There's enough advice on happiness floating around out there to make your head spin. Yet, this is understandable, as everyone is different. What makes one person happy might make another miserable.
In the face of so much contradictory, and often subjective, advice, what are you supposed to do if you want to live a happier life? Just forget about all that subjective advice and focus your energy and attention on science-proven facts.
"Happiness is not something ready made. It comes from your own actions." – Dalai Lama
UCLA neuroscience researcher Alex Korb has spent a great deal of time studying the effects of different happiness strategies on the brain. His findings have a lot to teach us about what actually works when it comes to boosting happiness.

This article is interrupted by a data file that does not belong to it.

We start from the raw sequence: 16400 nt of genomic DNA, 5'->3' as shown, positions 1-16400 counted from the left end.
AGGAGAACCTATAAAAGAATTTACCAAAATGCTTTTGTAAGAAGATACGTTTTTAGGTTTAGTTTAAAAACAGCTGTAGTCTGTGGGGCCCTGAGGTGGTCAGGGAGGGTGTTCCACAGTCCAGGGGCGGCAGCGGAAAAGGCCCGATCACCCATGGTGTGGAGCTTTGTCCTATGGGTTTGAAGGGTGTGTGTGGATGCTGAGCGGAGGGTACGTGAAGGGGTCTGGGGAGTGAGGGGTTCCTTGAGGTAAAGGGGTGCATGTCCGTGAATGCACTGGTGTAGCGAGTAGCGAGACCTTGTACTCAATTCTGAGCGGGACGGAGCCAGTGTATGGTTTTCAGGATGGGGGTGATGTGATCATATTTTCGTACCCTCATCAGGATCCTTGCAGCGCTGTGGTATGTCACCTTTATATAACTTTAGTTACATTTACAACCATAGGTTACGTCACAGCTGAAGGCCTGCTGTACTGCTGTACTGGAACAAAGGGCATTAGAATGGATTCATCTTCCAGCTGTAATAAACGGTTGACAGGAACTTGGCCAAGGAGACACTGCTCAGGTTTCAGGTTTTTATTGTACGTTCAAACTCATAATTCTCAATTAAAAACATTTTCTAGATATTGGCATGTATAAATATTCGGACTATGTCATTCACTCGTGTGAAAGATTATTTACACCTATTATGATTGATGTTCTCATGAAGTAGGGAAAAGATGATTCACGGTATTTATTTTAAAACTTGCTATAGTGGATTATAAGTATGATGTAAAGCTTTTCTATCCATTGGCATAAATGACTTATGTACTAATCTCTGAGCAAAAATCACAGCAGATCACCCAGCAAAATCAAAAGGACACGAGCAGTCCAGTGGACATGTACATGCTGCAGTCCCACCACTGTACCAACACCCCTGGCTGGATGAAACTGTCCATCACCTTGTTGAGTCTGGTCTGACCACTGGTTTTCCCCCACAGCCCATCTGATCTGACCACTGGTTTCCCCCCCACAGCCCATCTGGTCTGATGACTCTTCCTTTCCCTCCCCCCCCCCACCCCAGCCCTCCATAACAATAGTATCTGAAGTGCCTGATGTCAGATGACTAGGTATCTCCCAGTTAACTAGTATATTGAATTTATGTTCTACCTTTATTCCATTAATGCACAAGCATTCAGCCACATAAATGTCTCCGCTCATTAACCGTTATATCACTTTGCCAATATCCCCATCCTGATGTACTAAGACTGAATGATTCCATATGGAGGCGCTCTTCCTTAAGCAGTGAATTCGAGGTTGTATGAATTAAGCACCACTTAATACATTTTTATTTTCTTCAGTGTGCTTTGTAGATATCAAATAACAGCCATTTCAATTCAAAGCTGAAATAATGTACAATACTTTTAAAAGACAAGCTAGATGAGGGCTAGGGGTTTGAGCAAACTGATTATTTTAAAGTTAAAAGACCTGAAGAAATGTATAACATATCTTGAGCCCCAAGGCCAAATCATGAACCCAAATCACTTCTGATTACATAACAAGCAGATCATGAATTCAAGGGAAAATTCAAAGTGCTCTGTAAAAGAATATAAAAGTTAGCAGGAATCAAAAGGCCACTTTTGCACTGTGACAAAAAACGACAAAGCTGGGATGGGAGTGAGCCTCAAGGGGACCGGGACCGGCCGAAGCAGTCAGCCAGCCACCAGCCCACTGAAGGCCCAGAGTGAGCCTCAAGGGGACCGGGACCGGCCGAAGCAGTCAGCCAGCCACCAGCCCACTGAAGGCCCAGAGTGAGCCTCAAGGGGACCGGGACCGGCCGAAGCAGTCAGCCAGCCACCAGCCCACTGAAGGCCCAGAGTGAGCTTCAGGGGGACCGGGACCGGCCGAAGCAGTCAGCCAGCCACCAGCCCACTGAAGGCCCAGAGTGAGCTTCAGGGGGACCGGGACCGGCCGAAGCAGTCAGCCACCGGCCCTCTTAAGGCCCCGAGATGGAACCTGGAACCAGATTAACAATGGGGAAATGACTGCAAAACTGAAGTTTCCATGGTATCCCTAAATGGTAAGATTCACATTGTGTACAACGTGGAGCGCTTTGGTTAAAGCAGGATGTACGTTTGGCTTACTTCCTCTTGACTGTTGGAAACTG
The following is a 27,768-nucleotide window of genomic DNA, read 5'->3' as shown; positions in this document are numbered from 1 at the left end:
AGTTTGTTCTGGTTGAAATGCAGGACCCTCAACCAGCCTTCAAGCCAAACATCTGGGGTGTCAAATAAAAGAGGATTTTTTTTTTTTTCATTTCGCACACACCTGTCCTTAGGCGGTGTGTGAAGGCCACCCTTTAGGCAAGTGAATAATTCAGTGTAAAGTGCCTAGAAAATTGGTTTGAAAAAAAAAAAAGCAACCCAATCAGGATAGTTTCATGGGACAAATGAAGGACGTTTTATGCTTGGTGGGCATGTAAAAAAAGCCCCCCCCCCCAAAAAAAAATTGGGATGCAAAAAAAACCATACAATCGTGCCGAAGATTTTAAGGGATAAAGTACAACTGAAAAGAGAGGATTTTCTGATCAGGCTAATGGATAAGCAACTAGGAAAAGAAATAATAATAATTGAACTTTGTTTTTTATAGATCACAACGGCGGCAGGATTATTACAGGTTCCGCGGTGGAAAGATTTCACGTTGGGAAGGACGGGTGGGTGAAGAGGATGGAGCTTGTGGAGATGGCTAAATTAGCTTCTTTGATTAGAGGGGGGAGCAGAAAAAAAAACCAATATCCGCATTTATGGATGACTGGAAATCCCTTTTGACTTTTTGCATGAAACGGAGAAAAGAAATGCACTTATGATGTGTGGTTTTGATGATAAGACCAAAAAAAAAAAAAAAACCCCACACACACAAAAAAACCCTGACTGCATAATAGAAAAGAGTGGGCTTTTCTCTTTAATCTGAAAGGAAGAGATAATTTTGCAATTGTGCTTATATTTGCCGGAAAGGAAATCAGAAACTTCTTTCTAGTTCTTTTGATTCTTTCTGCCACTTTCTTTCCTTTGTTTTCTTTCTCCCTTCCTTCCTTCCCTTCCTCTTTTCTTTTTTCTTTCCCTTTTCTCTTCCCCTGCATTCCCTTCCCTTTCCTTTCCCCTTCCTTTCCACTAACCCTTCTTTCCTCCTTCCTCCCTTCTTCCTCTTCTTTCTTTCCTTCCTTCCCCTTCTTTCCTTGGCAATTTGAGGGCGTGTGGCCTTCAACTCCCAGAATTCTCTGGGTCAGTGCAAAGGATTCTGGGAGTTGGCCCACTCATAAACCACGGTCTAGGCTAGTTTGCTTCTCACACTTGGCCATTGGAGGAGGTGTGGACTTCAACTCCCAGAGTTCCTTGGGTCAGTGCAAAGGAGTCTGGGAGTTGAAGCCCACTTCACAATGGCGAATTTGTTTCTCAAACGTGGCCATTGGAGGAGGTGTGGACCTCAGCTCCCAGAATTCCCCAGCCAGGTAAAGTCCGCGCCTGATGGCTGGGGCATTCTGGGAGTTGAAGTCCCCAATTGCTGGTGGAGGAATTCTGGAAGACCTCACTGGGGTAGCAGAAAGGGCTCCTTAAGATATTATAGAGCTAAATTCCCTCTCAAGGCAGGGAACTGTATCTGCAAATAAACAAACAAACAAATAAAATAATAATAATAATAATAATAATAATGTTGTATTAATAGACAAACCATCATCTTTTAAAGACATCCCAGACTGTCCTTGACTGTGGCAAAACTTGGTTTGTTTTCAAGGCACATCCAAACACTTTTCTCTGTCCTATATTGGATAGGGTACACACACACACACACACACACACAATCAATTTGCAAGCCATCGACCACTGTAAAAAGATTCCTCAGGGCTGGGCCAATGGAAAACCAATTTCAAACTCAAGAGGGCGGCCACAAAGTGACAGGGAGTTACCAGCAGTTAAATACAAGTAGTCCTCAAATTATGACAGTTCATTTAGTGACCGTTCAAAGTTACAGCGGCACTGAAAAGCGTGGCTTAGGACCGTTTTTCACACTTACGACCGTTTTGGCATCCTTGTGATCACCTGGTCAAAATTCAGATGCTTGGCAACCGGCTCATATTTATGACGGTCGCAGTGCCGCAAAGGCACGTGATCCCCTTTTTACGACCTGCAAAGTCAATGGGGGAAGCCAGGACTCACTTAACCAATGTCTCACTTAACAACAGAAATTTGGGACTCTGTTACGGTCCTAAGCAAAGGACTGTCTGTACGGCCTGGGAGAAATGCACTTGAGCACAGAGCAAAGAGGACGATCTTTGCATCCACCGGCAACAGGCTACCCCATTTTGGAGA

Korb's research demonstrated that your thoughts — and the emotions you feel in response to those thoughts — have a profound impact on surprising areas of your brain.
Guilt and shame, for example, activate the brain's reward center, which explains why we have such a strong tendency to heap guilt and shame upon ourselves. Likewise, worrying increases activity in the prefrontal cortex (the rational brain), which is why worrying can make you feel more in control than doing nothing at all.